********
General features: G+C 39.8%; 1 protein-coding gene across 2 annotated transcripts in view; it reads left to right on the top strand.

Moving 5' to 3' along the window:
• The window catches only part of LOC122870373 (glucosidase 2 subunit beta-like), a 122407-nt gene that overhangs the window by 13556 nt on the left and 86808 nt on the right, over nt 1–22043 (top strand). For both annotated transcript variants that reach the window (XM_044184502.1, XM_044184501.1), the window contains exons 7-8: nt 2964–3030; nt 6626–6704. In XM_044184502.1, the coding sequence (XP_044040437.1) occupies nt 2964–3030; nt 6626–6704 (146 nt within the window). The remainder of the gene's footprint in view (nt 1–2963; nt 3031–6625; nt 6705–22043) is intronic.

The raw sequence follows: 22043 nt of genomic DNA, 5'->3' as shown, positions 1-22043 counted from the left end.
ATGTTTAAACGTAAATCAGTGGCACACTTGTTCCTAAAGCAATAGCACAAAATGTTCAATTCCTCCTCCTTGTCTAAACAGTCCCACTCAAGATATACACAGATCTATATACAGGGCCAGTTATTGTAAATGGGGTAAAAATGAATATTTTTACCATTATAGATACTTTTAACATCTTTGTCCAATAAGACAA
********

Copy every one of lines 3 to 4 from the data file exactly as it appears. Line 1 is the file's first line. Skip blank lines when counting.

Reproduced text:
• The window catches only part of LOC122870373 (glucosidase 2 subunit beta-like), a 122407-nt gene that overhangs the window by 13556 nt on the left and 86808 nt on the right, over nt 1–22043 (top strand). For both annotated transcript variants that reach the window (XM_044184502.1, XM_044184501.1), the window contains exons 7-8: nt 2964–3030; nt 6626–6704. In XM_044184502.1, the coding sequence (XP_044040437.1) occupies nt 2964–3030; nt 6626–6704 (146 nt within the window). The remainder of the gene's footprint in view (nt 1–2963; nt 3031–6625; nt 6705–22043) is intronic.

The raw sequence follows: 22043 nt of genomic DNA, 5'->3' as shown, positions 1-22043 counted from the left end.